How do I email my supervisor? Part two – the thank you note.

The best blog post topics come from emails like the one I got a couple of weeks ago, from an international student studying at an Australian university. Here is the student’s dilemma:
The questions might be naive, but I do want to learn more about the “Australian” way of sending regards to supervisors. My supervisor invited me to a formal business dinner this week with some other professors. As a PhD student who just started research, I felt thrilled about this occasion. He will be on his sabbatical leave soon and we will continue to contact via email, once a month.
From the culture of my own country, I should send my supervisor an email containing all the following items. However, I am also thinking about the concerns listed in the brackets. I am not sure whether such a personal email is too far for this more professional supervisor-student relationship in Australia.
  • Thanks again for the dinner. (I have already expressed my gratitude orally and in a previous email. Will this be tedious?)
  • Thanks for all his guidance and caring for the past several months. (But it sounds like a concluding remark, which might not be proper at this time.)
  • Have a safe journey. (A must-say in my hometown. But I was told it was considered odd, or even rude by some Americans. The main reason for this email.)
  • Enjoy the sabbatical leave. (Enjoy?)
  • I will work hard during this period. (Another must-say. But I have never heard students promise this in western countries.)
I am struggling between my rational brain and emotional brain, as well as two different cultures. Looking forward to hearing from you.

Warm regards,

Courteous Student

Here is what I wrote back:

Dear Courteous,

Inter-cultural communication is, indeed, delicate work. Add to that the stress of playing the role of ‘junior’ colleague in academia… let’s just say, it’s challenging. Even students raised in the same culture as their supervisor can struggle with this kind of communication task, which is why it is an excellent topic for a blog post!

Image by @craftedbygc on Unsplash.com

When we write a letter, we are playing a role. Think about a letter you would write to a friend while you are on holiday vs a letter you would write to a politician, complaining about Australia’s refugee policy. Want to sound happy and affectionate to your friend and angry and persuasive to the politician. You are a different person when you write each letter. You play the role through your choice of greeting, the words you use, expressive punctuation and so on. For instance, you would not sign off an angry letter to a politician with “with love”; the recipient of your letter will feel very weird, and you will have failed to communicate.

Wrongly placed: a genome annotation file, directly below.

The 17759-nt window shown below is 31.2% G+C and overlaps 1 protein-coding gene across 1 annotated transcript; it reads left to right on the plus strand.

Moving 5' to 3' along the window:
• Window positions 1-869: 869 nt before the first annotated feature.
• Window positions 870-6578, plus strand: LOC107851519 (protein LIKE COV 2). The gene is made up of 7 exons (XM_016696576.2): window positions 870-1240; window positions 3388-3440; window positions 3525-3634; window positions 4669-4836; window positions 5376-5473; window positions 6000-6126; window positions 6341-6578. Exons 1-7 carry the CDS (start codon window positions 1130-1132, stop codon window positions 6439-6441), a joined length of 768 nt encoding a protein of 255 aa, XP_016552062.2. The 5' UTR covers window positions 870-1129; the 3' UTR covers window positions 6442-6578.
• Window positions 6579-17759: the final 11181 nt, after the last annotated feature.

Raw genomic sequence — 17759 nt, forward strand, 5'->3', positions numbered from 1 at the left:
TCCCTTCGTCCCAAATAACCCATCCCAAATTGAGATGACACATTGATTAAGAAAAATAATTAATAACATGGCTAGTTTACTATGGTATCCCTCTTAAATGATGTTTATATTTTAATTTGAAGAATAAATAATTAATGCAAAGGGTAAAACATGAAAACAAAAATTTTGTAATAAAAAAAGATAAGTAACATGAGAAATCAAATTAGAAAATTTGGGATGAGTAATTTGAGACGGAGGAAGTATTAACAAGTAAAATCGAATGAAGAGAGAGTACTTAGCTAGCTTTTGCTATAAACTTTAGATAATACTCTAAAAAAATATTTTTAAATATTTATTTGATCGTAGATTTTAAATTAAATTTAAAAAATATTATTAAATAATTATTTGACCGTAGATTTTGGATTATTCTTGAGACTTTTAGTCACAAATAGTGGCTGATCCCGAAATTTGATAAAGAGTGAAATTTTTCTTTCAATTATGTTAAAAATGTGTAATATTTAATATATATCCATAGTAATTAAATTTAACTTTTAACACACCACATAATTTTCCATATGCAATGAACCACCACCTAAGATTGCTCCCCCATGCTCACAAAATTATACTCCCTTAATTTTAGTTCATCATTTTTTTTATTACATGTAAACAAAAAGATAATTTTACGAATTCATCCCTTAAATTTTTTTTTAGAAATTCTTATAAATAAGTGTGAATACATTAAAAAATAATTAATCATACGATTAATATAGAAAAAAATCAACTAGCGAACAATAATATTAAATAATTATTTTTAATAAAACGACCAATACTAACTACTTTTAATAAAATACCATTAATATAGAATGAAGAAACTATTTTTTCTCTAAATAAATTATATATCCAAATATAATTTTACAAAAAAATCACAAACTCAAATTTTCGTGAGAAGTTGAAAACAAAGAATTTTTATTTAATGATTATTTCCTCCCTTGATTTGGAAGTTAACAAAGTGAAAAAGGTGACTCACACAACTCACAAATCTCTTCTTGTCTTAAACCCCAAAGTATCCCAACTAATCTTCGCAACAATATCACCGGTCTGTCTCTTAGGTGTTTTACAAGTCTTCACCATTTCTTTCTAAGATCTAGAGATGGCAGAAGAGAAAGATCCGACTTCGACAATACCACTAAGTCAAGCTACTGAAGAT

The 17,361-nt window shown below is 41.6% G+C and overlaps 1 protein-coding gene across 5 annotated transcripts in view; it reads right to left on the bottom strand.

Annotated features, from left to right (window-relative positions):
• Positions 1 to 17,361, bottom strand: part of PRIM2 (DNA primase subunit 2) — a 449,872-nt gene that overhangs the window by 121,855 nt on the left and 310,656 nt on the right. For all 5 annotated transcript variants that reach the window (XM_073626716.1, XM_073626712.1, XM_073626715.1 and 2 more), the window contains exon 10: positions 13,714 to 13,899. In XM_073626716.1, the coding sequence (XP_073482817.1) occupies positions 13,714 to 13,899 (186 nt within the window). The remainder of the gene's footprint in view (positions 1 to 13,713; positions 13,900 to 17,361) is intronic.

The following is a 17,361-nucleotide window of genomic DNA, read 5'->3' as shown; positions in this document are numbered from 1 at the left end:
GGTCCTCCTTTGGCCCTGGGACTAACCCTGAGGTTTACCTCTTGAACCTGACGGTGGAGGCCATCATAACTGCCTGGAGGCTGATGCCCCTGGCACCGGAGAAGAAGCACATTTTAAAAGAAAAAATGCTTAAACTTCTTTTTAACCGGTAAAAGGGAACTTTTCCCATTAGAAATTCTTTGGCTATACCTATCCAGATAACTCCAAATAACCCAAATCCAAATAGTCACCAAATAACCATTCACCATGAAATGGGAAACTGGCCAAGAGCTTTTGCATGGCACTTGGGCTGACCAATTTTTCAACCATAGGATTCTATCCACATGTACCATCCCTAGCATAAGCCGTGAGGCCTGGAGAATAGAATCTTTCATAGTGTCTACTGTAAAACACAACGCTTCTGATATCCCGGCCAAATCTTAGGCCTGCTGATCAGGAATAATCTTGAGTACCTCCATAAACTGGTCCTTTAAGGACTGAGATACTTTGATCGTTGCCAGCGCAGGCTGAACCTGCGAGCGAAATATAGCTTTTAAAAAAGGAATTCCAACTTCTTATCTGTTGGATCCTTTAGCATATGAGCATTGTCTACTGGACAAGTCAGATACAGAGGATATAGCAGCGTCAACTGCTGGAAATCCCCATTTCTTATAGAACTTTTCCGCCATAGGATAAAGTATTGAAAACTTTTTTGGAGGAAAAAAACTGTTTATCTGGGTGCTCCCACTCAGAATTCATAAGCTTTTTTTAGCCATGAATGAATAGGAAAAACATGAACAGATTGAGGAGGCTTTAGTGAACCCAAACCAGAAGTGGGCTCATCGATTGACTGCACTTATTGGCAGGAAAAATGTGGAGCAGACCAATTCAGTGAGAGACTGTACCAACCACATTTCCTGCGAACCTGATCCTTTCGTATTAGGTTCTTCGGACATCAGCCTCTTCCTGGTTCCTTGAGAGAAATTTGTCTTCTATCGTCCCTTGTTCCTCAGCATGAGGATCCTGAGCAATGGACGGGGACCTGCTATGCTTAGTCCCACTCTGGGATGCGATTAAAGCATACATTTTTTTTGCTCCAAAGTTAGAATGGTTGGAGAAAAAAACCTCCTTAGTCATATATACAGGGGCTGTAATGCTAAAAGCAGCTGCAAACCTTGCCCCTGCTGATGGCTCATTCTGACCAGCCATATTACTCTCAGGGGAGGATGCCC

Unlike other parts of formal education, you do not have a ‘social ritual’ that will guide you in everyday interactions with your supervisor; the relationship will emerge and develop over time. Each supervisor / PhD student relationship is unique. I have a very different kind of relationship with every PhD student I supervise, even though I like to think I approach everyone the same way. When the communication is electronic, the interaction problem is magnified because you don’t have live feedback from the person to judge and adjust your performance. Too casual? Too formal? It’s tough to find the right tone, especially at the beginning of your working relationship.

The ‘meta’ problem here is that you do not have a well-defined role to play. Are you a student? A junior colleague? A friend? You can be all three at the same time, or just one, depending on how the relationship between yourself and your supervisor evolves. Even if you do get to the ‘friends’ end of the spectrum, there will still be a power relationship that is unequal; at least until you graduate and in all likelihood, beyond. Recently I met my delightful and supportive masters supervisor at a social event, completely by chance. I studied with her 18 years ago now (!). Back then we were in almost daily contact, even though now we speak but rarely. We certainly became friends, after a fashion. But I still feel like a junior colleague when I talk to her. She’s the most unthreatening, lovely person you can imagine, so this wasn’t from anything she did at the time, or since.

It’s tricky, so let’s tackle it one letter at a time. Here’s what I would write, based on your list of what you want to express. My explanation for every sentence is in square brackets. Reading these notes gives you a sense of how difficult it can be to negotiate the supervisor/student power relations, even in a very everyday piece of correspondence: